Two page spread from Ansel Adams’ Polaroid Land Photography Manual illustrating the work of George Schumacher (left) adjacent to Ansel Adams (right).
Active in central and northern California, Schumacher, a psychiatrist interested in group and family therapy, chose to work with the Polaroid medium because of its “immediacy” as well as its ability to express “deep inner reflection through light and framed subject.” Originally resorting to photography merely as a hobby, his success in capturing intimate, delicate, and quiet images led to exhibitions and reproduction in various art and photographic publications including Aperture, Art in America, and Infinity, among others. Aperture magazine, perhaps the most influential photography publication at the time, included Schumacher’s work as early as 1961. Subsequently, through the encouragement of Adams and other peers, important exhibitions would follow, including his 1968 show at the Friends of Photography, one of the first for the Carmel, California based group founded in 1967 by Adams, Morley Baer, Beaumont and Nancy Newhall, Brett Weston, and others from the f.64 school.

In the following letter, dated 1967, Ansel Adams writes to his friend Edwin Land, inventor of the Polaroid process, to introduce the work of George Schumacher.

Dr. E. H. Land, President Polaroid Corporation Cambridge, Mass. 02139 August 28th 1967 RE: Dr. George Schumacher Polaroid-Land Prints,
Dear Din,

I take great pleasure in sending you herewith four albums of Polaroid Land prints by Dr. George Schumacher, of Turlock, California. He is a general practitioner and has for long demonstrated a deep interest in creative photography. I do not think he has had any training in art, other than attendance at several of my Yosemite Photography workshops. He has developed a deep interest in the Polaroid Land process. I am amazed at his productivity in view of the fact that he is an exceptionally busy doctor.

His work has always delighted me, but not until I saw the full scope of his work with Polaroid Land materials did I realize how remarkable it is. I requested he send me a set of prints which I wanted to send on to you (and others in Polaroid). Volumes I and II came complete. Several sets of prints (a few duplicates and variations) he sent along with them are so good that I felt they should be better protected - and I put them in 2 other albums (marked "mixed").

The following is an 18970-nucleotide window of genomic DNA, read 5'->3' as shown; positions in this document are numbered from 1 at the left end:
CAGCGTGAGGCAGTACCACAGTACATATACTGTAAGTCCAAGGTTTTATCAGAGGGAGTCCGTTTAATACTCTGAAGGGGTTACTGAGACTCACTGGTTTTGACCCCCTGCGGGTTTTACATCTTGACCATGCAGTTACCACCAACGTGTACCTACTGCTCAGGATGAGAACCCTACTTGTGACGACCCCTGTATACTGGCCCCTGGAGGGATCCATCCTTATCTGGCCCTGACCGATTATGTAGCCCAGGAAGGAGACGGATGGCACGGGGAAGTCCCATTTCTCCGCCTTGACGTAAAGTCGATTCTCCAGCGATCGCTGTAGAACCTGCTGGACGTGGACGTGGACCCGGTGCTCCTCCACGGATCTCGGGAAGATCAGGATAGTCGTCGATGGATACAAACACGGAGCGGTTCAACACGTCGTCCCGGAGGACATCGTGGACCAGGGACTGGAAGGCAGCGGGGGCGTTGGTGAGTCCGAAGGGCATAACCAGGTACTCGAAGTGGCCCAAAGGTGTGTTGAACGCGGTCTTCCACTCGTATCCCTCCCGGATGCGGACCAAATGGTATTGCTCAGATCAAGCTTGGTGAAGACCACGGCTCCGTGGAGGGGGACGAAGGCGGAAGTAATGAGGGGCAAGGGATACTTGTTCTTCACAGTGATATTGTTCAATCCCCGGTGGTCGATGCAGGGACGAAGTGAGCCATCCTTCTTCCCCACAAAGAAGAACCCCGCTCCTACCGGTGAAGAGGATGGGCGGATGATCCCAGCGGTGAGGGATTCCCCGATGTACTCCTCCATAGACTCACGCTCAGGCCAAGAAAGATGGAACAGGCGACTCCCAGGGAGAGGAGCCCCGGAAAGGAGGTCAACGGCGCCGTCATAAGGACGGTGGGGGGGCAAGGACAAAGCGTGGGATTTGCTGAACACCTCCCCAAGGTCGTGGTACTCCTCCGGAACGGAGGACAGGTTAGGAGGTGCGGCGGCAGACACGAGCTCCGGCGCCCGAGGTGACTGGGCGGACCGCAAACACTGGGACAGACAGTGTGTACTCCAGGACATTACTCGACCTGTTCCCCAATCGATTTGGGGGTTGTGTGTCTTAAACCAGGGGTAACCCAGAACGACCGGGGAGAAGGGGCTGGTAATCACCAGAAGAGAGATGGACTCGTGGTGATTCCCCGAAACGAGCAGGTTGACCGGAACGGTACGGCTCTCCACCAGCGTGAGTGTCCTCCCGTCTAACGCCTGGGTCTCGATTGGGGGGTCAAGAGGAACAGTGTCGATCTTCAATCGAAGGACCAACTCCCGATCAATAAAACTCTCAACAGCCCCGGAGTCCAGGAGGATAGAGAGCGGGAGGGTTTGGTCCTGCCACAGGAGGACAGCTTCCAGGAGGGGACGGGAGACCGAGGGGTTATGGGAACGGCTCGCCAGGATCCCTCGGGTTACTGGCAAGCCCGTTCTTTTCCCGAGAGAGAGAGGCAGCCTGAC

In my opinion, these prints represent the finest body of creative work in the Polaroid Land medium - in the black-and-white domains. He has an extraordinary "eye" and has worked out a most competent technique to manage great subtleties of mood and expression. Much of his work has been done in the Sierra; Yosemite and the Mining Town districts.

These are, of course, extremely valuable. I think it is important that you see them. Please circulate them as you see fit. Should any be of direct interest to Polaroid, I am sure Dr. Schumacher would cooperate. I am anxious to have some used in APERTURE (in the Polaroid advertisements).

I shall be greatly interested in your comments. cordially,

Ansel Adams

"Often as one explores an object or subject with macroscopic or even microscopic scrutiny, the beauty and meaning seen and felt deepens to a spiritual quality. One is thus led inexorably to a more humanistic philosophy; to a better and more compassionate understanding of one's fellow man which, especially in therapy, aids in seeing and understanding more fully the "self" within. Photography thus becomes a means to a richer fulfillment in life.

For me no other art medium so facilitates this integrity of seeing as photography. The Polaroid Land process, particularly, lends itself to this immediacy of visual discovery in that the completely expressive statement is "here and now"-uninterrupted by hours or days in darkroom work conventionally required from the initial exposure to the final image."

            -George Schumacher, M.D.

All images: unique Polaroid Type 55 print, circa. 1960 3 ½ x 4 ½ in. (8.9 x 11.5 cm.)